Pet insurance works like other types of insurance. You’ll pay a premium on a monthly, yearly, or perhaps bi-annual basis, and have a set deductible to reach before the plan begins covering costs. 

What Pet Insurance Covers

What your pet insurance plan covers depends on what kind of plan you choose. There are plans that only cover major medical issues, others that cover medications or wellness appointments, and others that might cover alternative care like acupuncture. It all depends on the needs of your pet and what kind of coverage you opt for. 

Is Pet Insurance Right for You?

Insurance is generally a good idea for most pets. It’s especially helpful for pets with pre-existing health conditions, breeds known for certain health trouble, or aging pets or extremely young pets. Talk with your vet to decide whether or not pet insurance is a good choice for you.

Call the professionals at your vet clinic Lewisville, TX for further advice.

Dangerous Pet Toxins Already in Your House

Every good pet owner is aware of a few potential hazards. But did you know that there are probably some in your home right now? It’s almost unavoidable, but you can take steps to make sure your pet stays safe. Learn more here from a vet clinic in Jacksonville, FL.

Toxic Foods

There are all kinds of foods that pets shouldn’t eat, including onions, garlic, chives, leeks, scallions, shallots, grapes and raisins, chocolate, candy, gum, fatty foods, buttery foods, and alcohol, among others. Make sure your pet can’t get their paws on any dangerous foods!

Poisonous Plants

Dieffenbachia, chrysanthemums, Autumn crocus, elephant ear, daffodils, tulips, lilies, the sago palm, ivy, oleander, philodendron, azalea… the list of potentially toxic plants for pets goes on. Check your home and landscaping for any offenders and remove them at once.

Medication

Human medications like painkillers, cough syrup, antidepressants, and much more can harm a pet. Some medicines that are prescribed to pets, such as pain medications, can even prove toxic in a high enough dosage. Store your medication carefully and follow instructions to the letter when giving your pet medicine.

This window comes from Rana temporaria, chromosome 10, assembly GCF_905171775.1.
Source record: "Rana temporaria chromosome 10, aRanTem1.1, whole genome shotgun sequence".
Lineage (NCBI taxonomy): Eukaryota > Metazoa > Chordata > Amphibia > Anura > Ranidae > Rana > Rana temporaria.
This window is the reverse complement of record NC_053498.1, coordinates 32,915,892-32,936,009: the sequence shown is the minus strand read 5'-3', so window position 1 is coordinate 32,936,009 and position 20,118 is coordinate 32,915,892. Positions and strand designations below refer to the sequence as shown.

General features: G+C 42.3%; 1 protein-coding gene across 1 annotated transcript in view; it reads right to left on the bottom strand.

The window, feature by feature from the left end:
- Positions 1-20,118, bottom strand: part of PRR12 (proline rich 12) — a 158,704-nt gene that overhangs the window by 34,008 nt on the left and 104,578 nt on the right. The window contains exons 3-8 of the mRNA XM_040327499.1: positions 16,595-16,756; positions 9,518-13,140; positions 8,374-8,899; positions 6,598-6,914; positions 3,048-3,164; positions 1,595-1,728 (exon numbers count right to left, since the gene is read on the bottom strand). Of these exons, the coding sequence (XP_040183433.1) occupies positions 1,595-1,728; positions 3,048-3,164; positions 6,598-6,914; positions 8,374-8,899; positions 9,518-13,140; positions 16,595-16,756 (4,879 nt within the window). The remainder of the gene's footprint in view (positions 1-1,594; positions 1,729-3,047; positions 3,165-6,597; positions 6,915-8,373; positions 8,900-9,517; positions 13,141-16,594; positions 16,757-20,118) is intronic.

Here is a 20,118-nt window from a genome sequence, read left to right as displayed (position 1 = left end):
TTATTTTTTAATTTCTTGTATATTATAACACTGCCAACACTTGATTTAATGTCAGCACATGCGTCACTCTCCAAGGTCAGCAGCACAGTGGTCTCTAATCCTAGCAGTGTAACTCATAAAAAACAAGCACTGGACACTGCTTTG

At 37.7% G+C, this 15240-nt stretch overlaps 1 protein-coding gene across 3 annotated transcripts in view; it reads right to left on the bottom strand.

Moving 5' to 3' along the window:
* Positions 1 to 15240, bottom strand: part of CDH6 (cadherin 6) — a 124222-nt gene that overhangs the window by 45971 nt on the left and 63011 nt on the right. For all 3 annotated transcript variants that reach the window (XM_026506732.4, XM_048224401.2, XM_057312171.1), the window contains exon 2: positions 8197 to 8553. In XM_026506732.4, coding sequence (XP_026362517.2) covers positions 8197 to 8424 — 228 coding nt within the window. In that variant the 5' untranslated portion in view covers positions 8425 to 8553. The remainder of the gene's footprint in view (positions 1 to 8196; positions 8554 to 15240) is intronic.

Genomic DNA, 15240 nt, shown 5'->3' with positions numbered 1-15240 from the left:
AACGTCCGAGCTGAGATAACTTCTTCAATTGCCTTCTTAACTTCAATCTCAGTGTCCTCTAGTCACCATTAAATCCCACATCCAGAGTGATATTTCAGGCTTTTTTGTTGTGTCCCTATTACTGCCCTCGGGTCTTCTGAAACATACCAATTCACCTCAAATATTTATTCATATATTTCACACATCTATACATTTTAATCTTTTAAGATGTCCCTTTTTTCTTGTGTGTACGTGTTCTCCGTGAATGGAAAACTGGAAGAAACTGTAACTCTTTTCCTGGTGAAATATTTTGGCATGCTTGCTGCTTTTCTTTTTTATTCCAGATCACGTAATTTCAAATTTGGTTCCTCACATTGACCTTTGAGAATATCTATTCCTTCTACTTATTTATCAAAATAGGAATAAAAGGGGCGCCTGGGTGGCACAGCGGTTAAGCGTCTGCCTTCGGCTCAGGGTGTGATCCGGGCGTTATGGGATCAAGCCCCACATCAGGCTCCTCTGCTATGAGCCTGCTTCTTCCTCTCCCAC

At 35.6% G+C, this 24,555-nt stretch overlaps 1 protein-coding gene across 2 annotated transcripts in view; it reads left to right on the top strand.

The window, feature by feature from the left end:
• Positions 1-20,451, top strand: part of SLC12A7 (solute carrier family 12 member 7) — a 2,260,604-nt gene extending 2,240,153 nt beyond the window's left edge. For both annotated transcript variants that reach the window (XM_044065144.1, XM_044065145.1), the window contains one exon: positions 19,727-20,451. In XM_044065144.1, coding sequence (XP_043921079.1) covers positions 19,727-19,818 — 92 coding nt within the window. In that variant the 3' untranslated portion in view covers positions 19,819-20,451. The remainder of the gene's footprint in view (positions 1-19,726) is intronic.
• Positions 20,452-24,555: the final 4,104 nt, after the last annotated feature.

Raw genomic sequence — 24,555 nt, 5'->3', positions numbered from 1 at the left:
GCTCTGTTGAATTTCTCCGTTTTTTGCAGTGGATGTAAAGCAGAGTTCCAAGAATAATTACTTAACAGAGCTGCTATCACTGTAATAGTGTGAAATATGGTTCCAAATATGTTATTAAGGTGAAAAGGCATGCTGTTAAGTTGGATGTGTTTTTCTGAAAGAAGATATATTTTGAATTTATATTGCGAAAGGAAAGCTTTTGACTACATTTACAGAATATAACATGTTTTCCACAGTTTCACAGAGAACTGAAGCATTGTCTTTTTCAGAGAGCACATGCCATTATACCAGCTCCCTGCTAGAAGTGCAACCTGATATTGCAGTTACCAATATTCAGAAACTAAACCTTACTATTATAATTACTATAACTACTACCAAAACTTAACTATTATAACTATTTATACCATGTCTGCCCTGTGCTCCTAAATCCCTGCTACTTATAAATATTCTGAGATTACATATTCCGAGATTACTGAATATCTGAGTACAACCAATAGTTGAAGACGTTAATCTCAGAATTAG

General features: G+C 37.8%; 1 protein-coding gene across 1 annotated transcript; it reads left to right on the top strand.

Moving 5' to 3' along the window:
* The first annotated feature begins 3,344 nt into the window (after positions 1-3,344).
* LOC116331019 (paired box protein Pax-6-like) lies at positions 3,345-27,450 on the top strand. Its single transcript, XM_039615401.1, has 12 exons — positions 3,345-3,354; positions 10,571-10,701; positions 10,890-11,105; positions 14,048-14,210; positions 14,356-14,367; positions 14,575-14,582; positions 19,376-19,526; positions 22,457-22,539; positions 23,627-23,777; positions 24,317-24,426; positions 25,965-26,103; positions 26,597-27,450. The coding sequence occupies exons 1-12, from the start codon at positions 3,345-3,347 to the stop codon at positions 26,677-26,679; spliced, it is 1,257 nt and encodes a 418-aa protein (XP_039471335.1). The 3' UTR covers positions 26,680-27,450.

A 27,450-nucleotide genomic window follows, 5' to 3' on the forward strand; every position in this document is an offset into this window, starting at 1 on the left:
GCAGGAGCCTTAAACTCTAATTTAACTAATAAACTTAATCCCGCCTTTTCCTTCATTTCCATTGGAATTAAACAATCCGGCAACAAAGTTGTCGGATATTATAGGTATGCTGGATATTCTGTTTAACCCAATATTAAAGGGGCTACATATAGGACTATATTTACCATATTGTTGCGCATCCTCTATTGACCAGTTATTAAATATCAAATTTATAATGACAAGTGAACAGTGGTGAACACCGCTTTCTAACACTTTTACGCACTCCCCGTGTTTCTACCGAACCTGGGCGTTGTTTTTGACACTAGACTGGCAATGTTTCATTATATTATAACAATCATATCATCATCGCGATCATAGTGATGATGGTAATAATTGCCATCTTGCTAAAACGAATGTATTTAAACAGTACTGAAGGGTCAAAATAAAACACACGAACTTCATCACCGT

Learn more about pet toxins in your home by calling your animal hospital Jacksonville, FL today.

3 Easy Steps for Brushing Fido’s Teeth

We’re willing to bet that your dog’s breath doesn’t smell like a field of lilies. But did you know that you can help your dog’s breath smell better, and keep his oral health in good condition, simply by brushing the teeth? Do so with these easy steps from a vet New Orleans, LA.

Gather Your Supplies

First things first: get together everything you’ll need to brush Fido’s teeth. This includes a pet toothbrush, a canine-specific toothpaste (never use toothpaste made for humans), and a few tasty dog treats. Now, sit down with your dog in a quiet, well-lit area of the home to get started.

Introduce the Paste and Brush

Let your dog smell and taste the toothpaste at first, and try rubbing your finger along his gums to get him acclimated to the brushing sensation. When he’s ready, dab a bit of paste on the brush to begin.

Brush the Teeth

Give each area of the mouth a good scrub with the paste and brush. Focus on the outer tooth surfaces, where plaque accumulates. Finish off with a dog treat to reward Fido for a job well done.

For help with brushing, contact your pet clinic New Orleans, LA.

Quick Tips for Good Canine Coat Care

When was the last time you tended to Fido’s coat? Our canine friends aren’t quite the consummate self-groomers that cats are. Use these tips from vets Virginia Beach, VA to make sure your dog’s coat of fur stays in great shape.

Brush Regularly

It’s always a good idea to brush your dog’s coat on a regular basis. Brushing not only keeps your dog’s coat smooth and dirt-free, it reduces shedding. That’s because the act of brushing traps loose fur in the brush itself, and it spreads essential skin oils through the coat to moisturize it naturally.

Bathing Tips